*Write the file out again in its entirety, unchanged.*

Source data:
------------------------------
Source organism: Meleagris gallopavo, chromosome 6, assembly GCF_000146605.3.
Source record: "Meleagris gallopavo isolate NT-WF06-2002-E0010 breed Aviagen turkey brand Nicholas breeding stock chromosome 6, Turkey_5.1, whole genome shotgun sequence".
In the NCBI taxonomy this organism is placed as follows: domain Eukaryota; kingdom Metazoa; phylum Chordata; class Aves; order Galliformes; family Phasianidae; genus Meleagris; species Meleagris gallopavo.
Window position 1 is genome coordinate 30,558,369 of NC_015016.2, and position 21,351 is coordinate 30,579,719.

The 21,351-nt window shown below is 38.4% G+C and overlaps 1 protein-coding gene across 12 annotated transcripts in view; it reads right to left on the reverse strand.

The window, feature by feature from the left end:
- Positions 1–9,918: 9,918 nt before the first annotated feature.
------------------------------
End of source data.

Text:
Source organism: Meleagris gallopavo, chromosome 6, assembly GCF_000146605.3.
Source record: "Meleagris gallopavo isolate NT-WF06-2002-E0010 breed Aviagen turkey brand Nicholas breeding stock chromosome 6, Turkey_5.1, whole genome shotgun sequence".
In the NCBI taxonomy this organism is placed as follows: domain Eukaryota; kingdom Metazoa; phylum Chordata; class Aves; order Galliformes; family Phasianidae; genus Meleagris; species Meleagris gallopavo.
Window position 1 is genome coordinate 30,558,369 of NC_015016.2, and position 21,351 is coordinate 30,579,719.

The 21,351-nt window shown below is 38.4% G+C and overlaps 1 protein-coding gene across 12 annotated transcripts in view; it reads right to left on the reverse strand.

The window, feature by feature from the left end:
- Positions 1–9,918: 9,918 nt before the first annotated feature.